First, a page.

Name: Richard Hinwood
Degree and University: Oxford Jurisprudence
Work Title: Trainee, Withers
Why did you decide to study law? I wanted a career that would be both stimulating and challenging. Working at Withers provides me with ample opportunity to advise and problem solve for high net worth individual clients, whether on their personal or business matters.
What did the application process involve? The first stage was an online application.
The second stage was a written test and a first-round interview with one Partner.
This gave me a chance to show my knowledge and interest in the firm and its work,
as well as an opportunity to discuss my social interests and activities.
The written test included tasks ranging from clear writing/drafting, to
general commercial awareness. The final stage of the process was a second-round interview before two Partners. The start of the interview involved giving a ten-minute presentation on one of five specified topics, which at the time included the 2012 Olympics, ID cards, and the congestion charge zone. The presentation provided a good opportunity to demonstrate my verbal skills, particularly in subsequent questioning from the interviewers. Both interviews provided ample opportunity to ask questions about the firm, from the training provided at Withers, to the social events organised by the firm.
After the second round interview, a current trainee showed me around the London
office, and was happy to answer any other questions I had about the firm. Withers continued to make me feel welcome at each visit to the office, and this made a lasting impression when choosing my training contract.
What type of work are you doing in your current seat? I am currently sat in the small but specialised property litigation team. I work on a wide range of property disputes, including landlord and tenant disputes, enfranchisement claims, failed property
sales, defective building works, and boundary disputes. Being one of only four solicitors in the department means that I have an integral role to play in the work undertaken, and meet/speak with clients on a regular basis. I also draft letters and court applications on a daily basis, as well as attending court hearings.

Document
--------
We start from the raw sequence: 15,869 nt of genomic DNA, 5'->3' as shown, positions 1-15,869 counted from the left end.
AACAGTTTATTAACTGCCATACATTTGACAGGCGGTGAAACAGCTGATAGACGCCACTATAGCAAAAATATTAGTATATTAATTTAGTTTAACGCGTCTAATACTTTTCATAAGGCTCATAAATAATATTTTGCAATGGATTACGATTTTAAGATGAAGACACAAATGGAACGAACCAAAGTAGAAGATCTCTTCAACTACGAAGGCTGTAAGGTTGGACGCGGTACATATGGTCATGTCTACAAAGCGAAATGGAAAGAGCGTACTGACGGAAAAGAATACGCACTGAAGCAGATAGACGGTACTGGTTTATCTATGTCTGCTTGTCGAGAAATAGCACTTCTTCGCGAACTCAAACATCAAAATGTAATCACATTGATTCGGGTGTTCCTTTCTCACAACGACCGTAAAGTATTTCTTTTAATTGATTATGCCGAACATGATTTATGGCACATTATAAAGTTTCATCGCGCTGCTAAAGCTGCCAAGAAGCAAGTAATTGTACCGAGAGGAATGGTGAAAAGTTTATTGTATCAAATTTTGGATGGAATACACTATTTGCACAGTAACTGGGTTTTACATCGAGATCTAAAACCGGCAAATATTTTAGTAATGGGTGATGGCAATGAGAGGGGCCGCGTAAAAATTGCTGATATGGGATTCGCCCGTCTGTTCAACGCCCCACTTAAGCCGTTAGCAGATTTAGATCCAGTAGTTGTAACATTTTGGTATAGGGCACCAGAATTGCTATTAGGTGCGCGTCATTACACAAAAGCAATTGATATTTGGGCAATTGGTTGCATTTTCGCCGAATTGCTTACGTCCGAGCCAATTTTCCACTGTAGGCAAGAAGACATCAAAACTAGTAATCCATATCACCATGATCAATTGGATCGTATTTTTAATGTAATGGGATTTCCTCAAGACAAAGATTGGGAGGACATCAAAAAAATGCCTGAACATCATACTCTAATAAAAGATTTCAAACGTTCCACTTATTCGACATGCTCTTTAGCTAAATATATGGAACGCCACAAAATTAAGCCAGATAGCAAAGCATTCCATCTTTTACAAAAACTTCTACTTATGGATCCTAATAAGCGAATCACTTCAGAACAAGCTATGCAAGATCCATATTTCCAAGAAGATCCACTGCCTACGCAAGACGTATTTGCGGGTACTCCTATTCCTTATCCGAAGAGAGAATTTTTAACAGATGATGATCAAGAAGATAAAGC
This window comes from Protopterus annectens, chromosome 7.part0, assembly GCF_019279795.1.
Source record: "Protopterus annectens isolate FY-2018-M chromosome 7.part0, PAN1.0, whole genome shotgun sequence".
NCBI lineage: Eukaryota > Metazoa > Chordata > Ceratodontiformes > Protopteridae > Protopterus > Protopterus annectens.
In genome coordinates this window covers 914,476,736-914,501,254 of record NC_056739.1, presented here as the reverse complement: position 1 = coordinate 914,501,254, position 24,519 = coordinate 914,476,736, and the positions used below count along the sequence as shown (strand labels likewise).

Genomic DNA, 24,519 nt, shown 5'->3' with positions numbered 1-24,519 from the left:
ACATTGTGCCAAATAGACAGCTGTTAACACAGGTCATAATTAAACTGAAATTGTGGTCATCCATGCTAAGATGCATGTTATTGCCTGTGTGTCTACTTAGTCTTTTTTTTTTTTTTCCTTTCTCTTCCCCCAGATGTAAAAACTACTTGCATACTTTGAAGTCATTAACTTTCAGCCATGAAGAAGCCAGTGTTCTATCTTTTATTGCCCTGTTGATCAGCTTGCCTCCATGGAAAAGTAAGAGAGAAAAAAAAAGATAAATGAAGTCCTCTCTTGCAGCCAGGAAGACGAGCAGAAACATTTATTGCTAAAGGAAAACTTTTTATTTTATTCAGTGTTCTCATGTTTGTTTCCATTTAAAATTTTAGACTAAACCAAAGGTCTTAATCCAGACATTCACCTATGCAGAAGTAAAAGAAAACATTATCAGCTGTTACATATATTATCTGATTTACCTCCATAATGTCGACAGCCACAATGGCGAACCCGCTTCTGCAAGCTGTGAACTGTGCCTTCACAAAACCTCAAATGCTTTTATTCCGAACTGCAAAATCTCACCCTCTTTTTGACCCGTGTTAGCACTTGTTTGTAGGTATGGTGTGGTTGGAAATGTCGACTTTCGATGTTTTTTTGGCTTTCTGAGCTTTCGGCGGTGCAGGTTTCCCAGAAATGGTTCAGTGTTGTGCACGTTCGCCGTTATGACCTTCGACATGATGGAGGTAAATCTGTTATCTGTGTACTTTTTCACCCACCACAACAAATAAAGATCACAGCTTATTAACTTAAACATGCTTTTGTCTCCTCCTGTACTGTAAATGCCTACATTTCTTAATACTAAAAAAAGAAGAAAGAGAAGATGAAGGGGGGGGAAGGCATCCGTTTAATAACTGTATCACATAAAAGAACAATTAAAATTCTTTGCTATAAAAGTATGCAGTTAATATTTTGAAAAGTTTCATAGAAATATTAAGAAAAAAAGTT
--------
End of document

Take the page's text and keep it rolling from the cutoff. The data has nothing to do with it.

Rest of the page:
What do you most like about what you do and are there any downsides? I like the high level of responsibility and client contact. I spend a significant amount of time doing fee-earning work on files, rather than photocopying and filing. I have great work colleagues. Withers is a firm full of genuine and approachable people, from the support staff to the partners. Withers also has a true open door policy that makes it easy to approach people to ask for advice whenever needed. I also like the training. We are encouraged to go on training courses including presentation and drafting skills, and we also have the opportunity to attend language classes.
As with all City jobs, there is the odd occasion where working after hours is required to provide the standard of care and support expected by our clients. Even so, the work is still often interesting, and your work and effort is undoubtedly appreciated. Withers is not a firm with a ‘work late’ culture, and ‘work’ after hours can often include business development events with clients or business contacts. These can range from wine tasting sessions, to football tournaments, so if you are required to spend your evening with the firm, there are definitely worse ways of doing so!
What skills do you think you need to be a successful lawyer?
- Written skills – Whether drafting letters to clients or legal documents for court, spelling,
punctuation, grammar, and clarity are all key to making the right impression.
- Oral skills – These are used on a day-to-day basis, whether speaking to clients on the
phone, suggesting an idea at a meeting, or giving a presentation.
- Organisational ability – working in a law firm can be hectic at the quietist of times, and
the best way of prioritising work and staying on top of meetings is to keep yourself
- Flexibility – as soon as you get organised, something else urgent always happens! You
have to be able to think on your feet and adapt.
- Professionalism – you are representing both your firm and your clients, whether by what
you write, say, or do.
What would be your best advice for graduates wanting to come into the law sector?
Be proactive and find out as much as you can about the law and the kind of firms you would like to work in. Ask friends/family, look at the various publications and websites, and ask indepth questions during interviews/information days.